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room for some exceptions; but Mr. Hill represents me, as condemuing our most celebrated pulpits “ without exception."-(2.) This is not all: To mitigate the question, I add, “at times," words by which I give my readers to understand, that sin is in general attacked in our celebrated pulpits, and that it is only at times, that is, on some particular occasion, or in some part of a sermon, that the ministers alluded to say more for sin than against it. Now, Mr. Hill leaves out of his quotation the words, at times, and by that means effectually represents me as “a calumniator of God's people :" For what is true with the limitation that I use, becomes a falsehood when it is produced without. This omis. sion of Mr. Hill is the more singular, as my putting the words, at times, in Italics, indicates that I want my readers to lay a peculiar stress upon it on account of its importance. One more instance of Mr. Hill's inac. curacy, and I have done.
6.-P.7, 8. He presents his readers with a long paragraph, produced as a quotation from the Second Check. It is made up of some detached sentences picked here and there from that piece, and put together with as much wisdom as the patches which niake up a a fool's coat. And among these sentences he has introduced this, which is not mine in sense, any more than in expression, “ They [celebrated ministers] handle no texts of scripture without distorting them," for 1 insinuate just the contrary, in the Second Check.
7. But the greatest fault I find with that paragraph of Mr. Hill's book, is the conclusion, which ruus thus,
They [celebrated ministers] do the devil's work, till they and their congregations all go to hell together. Second Check, (p. 97, 103.)”--Now in neither of the pages quoted by Mr. Hill, nor indeed auy where else, did I ever say so wild and wicked a thing. Nothing could engage my pious opponent to father such a horrid assertion upon me, but the great and severe Diana, that engages him to father absolute reprobation upon God.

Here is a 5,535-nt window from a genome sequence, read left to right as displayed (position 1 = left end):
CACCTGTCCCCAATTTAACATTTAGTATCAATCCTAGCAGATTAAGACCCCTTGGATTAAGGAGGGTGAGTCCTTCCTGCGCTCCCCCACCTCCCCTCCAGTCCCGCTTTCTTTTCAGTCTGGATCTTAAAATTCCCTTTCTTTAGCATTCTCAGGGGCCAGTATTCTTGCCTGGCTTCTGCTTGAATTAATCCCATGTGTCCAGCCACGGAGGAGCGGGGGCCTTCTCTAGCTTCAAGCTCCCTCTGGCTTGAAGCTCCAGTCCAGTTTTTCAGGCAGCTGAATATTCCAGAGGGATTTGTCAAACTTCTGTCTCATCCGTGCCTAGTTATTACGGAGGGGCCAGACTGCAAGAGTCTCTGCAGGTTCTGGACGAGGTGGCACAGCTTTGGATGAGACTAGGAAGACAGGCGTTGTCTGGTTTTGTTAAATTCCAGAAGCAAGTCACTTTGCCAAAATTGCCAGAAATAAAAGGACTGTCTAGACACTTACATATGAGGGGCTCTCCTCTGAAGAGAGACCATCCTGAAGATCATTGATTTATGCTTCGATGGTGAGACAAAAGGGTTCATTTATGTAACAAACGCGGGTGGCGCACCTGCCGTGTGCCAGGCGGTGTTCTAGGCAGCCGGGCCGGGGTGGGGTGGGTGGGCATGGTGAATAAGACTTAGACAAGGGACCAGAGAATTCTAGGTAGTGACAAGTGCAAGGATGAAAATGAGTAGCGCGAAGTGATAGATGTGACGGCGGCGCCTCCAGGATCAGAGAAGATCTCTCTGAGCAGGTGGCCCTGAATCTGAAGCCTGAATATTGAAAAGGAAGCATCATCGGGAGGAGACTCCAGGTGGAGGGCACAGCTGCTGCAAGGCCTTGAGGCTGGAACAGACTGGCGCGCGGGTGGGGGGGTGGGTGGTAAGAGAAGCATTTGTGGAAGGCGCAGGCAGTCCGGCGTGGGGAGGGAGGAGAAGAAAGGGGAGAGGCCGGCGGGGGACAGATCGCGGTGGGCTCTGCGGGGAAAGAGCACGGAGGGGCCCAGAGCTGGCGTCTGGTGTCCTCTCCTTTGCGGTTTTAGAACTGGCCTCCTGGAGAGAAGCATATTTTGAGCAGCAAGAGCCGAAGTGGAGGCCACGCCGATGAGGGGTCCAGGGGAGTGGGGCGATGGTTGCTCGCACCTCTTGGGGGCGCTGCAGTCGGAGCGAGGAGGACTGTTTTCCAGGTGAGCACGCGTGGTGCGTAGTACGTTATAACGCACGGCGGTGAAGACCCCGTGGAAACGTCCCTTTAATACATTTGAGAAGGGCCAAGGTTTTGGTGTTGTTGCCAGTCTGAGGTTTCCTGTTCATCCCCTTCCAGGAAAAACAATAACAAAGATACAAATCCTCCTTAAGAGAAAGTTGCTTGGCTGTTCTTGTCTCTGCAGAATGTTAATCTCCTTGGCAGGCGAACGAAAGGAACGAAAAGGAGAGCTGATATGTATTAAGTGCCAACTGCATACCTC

It is true, lowever, that, alluding to the words of our Lord, (Matt. xxv,) I say, in the Second Check, (vol. i. p. 413,) “ If (these shall go into everlasting punishment,” &c. But who are these ? All celebrated ministers, with all their congregations ! So says Mr. Hill; but, happily for me, my heart starts from the thought with the greatest detestation, and my pen has testified, that these condemned wretches are in general “ obstinate workers of iviquity,” and in particular,
unrenewed anti-Calvinists, and impenitent Nicolaitans.” Page 408, vol. i, (the very page which Mr. Hill quotes,) I describe che unrenewed auti-Calvinists thus, “ Stubborn sous of Belial, saying, Lord, thy Father is merciful ; and if thou didst die for all, why not for us ?-Obstinate Pharisees, who plead the good they did in their own name to supersede the Redeemer's merits.”—Impenitent Nicolaitans, or Antinomians, I describe thus, (p. 412, 413, 424,) "Ob. stinate violators of God's law—who scorned personal holiness-rejected Christ's word of command-have gone on still in their wickedness--have continued in doing esil- have been unfaithful unto death-aud have defiled their garments to the last.”—Is it possible that Mr. Hill should take this for a description of all celehrated ministers, and of all their congregations ; and thai, upon so glaring a mistake, he should représent me as making thein“ all go to hell together?”
Sect. XIV. () ye pious Calvinists, whether ye fill our celebrated pulpits, or attend upon them that do, far from sending “ you all to hell together," as you are told I do, I exult in the hope of meeting you all together in heaven: I lie not: I speak the truth in him that shall justify us by our words; even now I enjoy a forecaste of heaveu in lying at your feet in spirit; and my conscience bears me witness, that though I try to detect and oppose your mistakes, I sincerely love and honour your persons. My regard for you, as zealous defer:ders of the first gospel-axiom, is uralterable. Though your mistaken zeal should prompt you to think cr say all manner of evil against Vo! IT,
me, because I help Mr. Wesley to defend the second ; I am determined to offer you still the right hand of fellowship. And if any of you should honour me so far as to accept it, I shall think myself peculiarly happy; for, next to Jesus and Truth, the esteem and love of good men is what I consider as the most invaluable blessing. A desire to recover the interest I once had in the brotherly kindness of some of you, has in part engaged me to clear myself from the mistaken charges of calumny and forgery, by which my hasty opponent has prejudiced you against me and my Checks. If you find that he has defended your cause with carnal weapons, hope with me, that precipitation, and too warm a zeal for your doctrines, have misled him, and not malice or disingenuity.